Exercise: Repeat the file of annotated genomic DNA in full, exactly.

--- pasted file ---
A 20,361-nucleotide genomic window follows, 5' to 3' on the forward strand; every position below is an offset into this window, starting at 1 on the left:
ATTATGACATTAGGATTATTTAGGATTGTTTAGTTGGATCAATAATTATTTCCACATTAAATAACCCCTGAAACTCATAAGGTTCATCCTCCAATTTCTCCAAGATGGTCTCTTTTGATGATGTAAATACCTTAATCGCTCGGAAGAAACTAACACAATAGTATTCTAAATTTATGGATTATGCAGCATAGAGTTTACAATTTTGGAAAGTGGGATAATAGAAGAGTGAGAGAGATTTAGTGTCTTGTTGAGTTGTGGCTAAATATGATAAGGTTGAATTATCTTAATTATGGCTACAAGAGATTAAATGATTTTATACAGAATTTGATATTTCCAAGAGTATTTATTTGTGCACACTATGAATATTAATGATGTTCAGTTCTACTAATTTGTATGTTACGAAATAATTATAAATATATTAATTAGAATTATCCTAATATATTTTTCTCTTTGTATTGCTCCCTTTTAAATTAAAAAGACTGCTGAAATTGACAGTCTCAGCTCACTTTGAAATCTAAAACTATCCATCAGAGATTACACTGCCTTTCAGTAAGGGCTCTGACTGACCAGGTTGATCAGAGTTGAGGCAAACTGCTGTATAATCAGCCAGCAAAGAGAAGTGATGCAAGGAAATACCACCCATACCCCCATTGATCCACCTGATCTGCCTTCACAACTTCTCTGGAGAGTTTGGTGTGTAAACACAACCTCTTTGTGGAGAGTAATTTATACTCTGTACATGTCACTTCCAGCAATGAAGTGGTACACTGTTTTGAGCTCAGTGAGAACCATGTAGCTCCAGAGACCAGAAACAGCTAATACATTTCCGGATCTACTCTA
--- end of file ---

A 20,361-nucleotide genomic window follows, 5' to 3' on the forward strand; every position below is an offset into this window, starting at 1 on the left:
ATTATGACATTAGGATTATTTAGGATTGTTTAGTTGGATCAATAATTATTTCCACATTAAATAACCCCTGAAACTCATAAGGTTCATCCTCCAATTTCTCCAAGATGGTCTCTTTTGATGATGTAAATACCTTAATCGCTCGGAAGAAACTAACACAATAGTATTCTAAATTTATGGATTATGCAGCATAGAGTTTACAATTTTGGAAAGTGGGATAATAGAAGAGTGAGAGAGATTTAGTGTCTTGTTGAGTTGTGGCTAAATATGATAAGGTTGAATTATCTTAATTATGGCTACAAGAGATTAAATGATTTTATACAGAATTTGATATTTCCAAGAGTATTTATTTGTGCACACTATGAATATTAATGATGTTCAGTTCTACTAATTTGTATGTTACGAAATAATTATAAATATATTAATTAGAATTATCCTAATATATTTTTCTCTTTGTATTGCTCCCTTTTAAATTAAAAAGACTGCTGAAATTGACAGTCTCAGCTCACTTTGAAATCTAAAACTATCCATCAGAGATTACACTGCCTTTCAGTAAGGGCTCTGACTGACCAGGTTGATCAGAGTTGAGGCAAACTGCTGTATAATCAGCCAGCAAAGAGAAGTGATGCAAGGAAATACCACCCATACCCCCATTGATCCACCTGATCTGCCTTCACAACTTCTCTGGAGAGTTTGGTGTGTAAACACAACCTCTTTGTGGAGAGTAATTTATACTCTGTACATGTCACTTCCAGCAATGAAGTGGTACACTGTTTTGAGCTCAGTGAGAACCATGTAGCTCCAGAGACCAGAAACAGCTAATACATTTCCGGATCTACTCTA